When a New York landlord serves a tenant with eviction papers, the tenant may feel that he or she is powerless to do anything about the situation. No matter the details of your current situation and the attempt to evict you from your current rented habitation, you still have rights. Even though you do not own the property, there are limits to what your landlord can and cannot do.
It is within your best interests to know your rights in the event that you receive eviction papers. First, your landlord must have valid grounds to evict you. If there are no valid grounds or you experience a violation of your rights in any way, you may have cause to fight back and seek to protect your interests.
How can my landlord evict me?
There are various reasons that qualify as valid grounds to evict a tenant. Some of the most common include:
- Participating in or allowing criminal activity to take place on the property
- Allowing animals or people to live on the property without permission or in direct contradiction to established rules
- Failing to pay rent in an appropriate amount of time
Even if there are what some may consider valid grounds to evict you from the property, that does not mean that your landlord can simply come into your home and demand that you leave immediately. There is a process to eviction that every landlord must follow.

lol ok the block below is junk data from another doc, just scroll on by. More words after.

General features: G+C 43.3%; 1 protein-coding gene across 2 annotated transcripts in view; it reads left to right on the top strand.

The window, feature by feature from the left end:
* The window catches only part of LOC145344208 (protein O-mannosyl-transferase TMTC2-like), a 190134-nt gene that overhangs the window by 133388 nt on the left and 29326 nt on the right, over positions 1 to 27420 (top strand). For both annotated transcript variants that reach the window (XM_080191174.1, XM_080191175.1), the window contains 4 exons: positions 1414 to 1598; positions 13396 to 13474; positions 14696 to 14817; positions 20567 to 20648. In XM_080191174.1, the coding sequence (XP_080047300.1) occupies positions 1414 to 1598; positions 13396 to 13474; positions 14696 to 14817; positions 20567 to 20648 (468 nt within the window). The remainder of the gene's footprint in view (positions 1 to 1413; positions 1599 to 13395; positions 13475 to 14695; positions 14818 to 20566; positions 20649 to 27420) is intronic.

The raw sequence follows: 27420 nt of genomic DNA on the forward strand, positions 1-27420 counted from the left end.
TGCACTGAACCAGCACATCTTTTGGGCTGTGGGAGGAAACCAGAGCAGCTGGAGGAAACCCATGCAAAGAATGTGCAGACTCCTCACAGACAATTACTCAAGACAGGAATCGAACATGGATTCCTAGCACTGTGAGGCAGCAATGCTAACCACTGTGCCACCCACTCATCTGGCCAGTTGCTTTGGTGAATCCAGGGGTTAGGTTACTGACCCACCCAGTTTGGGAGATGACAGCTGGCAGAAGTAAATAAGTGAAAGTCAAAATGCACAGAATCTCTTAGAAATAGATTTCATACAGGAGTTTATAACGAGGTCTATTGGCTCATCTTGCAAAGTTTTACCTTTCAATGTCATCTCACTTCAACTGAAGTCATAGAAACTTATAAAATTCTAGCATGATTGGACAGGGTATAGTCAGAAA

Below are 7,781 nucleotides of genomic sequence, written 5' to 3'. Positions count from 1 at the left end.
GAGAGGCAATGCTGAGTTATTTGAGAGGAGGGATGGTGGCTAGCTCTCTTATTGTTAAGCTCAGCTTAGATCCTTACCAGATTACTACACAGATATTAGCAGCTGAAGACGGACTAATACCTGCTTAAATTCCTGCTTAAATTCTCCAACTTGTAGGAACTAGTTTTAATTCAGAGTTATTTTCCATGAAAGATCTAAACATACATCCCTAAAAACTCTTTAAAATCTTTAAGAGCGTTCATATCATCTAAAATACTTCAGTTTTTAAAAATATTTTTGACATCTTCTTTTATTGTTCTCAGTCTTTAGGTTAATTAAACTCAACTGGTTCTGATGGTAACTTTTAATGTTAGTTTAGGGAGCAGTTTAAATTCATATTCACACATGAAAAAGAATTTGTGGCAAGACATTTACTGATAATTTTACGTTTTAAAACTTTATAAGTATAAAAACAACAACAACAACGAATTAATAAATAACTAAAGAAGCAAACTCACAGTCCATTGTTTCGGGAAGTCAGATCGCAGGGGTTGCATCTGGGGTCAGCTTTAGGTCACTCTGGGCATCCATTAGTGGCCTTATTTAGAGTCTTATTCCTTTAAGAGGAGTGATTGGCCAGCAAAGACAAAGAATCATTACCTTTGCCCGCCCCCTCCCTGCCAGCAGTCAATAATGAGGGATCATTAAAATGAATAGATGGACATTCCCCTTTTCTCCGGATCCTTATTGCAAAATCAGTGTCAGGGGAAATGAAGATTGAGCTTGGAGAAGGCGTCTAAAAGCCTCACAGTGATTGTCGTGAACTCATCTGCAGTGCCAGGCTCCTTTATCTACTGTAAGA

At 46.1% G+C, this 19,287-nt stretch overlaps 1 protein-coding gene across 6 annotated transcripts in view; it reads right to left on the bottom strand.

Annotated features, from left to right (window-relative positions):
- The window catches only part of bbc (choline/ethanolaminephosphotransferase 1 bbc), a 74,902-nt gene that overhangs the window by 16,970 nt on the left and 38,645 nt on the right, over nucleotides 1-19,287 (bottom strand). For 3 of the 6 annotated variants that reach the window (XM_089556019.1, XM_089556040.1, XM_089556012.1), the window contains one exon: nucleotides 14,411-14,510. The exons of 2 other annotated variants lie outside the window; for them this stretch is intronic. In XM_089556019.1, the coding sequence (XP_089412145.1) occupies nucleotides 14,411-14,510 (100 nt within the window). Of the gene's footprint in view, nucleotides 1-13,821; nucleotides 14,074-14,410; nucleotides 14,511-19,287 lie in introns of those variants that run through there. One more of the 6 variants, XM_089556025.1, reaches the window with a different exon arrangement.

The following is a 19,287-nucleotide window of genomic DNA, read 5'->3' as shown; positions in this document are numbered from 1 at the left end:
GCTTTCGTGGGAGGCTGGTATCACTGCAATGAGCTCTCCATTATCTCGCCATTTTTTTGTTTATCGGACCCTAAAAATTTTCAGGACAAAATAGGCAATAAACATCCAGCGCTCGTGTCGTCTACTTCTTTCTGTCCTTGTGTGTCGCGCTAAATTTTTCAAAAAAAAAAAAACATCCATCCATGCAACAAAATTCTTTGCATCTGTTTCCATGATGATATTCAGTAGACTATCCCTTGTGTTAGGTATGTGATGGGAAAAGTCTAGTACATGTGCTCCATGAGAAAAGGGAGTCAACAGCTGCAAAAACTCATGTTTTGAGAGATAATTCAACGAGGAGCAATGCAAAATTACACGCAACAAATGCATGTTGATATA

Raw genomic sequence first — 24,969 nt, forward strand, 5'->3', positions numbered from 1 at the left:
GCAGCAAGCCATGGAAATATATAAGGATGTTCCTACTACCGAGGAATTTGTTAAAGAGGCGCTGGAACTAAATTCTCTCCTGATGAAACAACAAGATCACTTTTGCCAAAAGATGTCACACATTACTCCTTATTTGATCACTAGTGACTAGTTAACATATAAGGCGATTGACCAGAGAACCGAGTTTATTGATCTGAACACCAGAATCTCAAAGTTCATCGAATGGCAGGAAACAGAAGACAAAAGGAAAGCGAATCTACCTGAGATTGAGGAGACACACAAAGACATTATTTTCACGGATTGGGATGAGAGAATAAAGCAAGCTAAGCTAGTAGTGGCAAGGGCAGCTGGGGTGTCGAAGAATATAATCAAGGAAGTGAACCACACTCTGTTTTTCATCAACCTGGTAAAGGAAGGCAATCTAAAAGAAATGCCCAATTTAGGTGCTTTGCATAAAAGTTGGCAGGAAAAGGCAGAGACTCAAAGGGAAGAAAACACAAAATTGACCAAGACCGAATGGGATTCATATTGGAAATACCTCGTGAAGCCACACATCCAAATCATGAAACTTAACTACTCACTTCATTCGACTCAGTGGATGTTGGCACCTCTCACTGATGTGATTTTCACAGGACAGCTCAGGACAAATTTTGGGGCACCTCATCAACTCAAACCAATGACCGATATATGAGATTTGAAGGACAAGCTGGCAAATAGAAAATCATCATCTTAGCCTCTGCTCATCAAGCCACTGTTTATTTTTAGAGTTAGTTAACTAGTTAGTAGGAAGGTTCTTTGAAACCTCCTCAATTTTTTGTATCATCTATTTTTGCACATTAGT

What should I do after getting eviction papers?
Before eviction, the landlord must provide the tenant with appropriate notice. At this point, you have the right to push back against any claims made against you, and some tenants may find it useful to secure the assistance of an experienced attorney. This may include catching up on missed rent payments or presenting evidence that supports your right to remain in the rented property.
If the court agrees with the paperwork filed by your landlord, he or she may ask you to leave voluntarily. Refusal to leave could lead to the involvement of local law enforcement.
Landlord-tenant laws are complex, and receiving notice of eviction can be scary and overwhelming. You do not have to face it alone. You are entitled to protect your rights as a renter and seek a beneficial outcome to your situation. The thought of losing your home is a daunting prospect, but there are ways you can defend yourself against unlawful eviction efforts.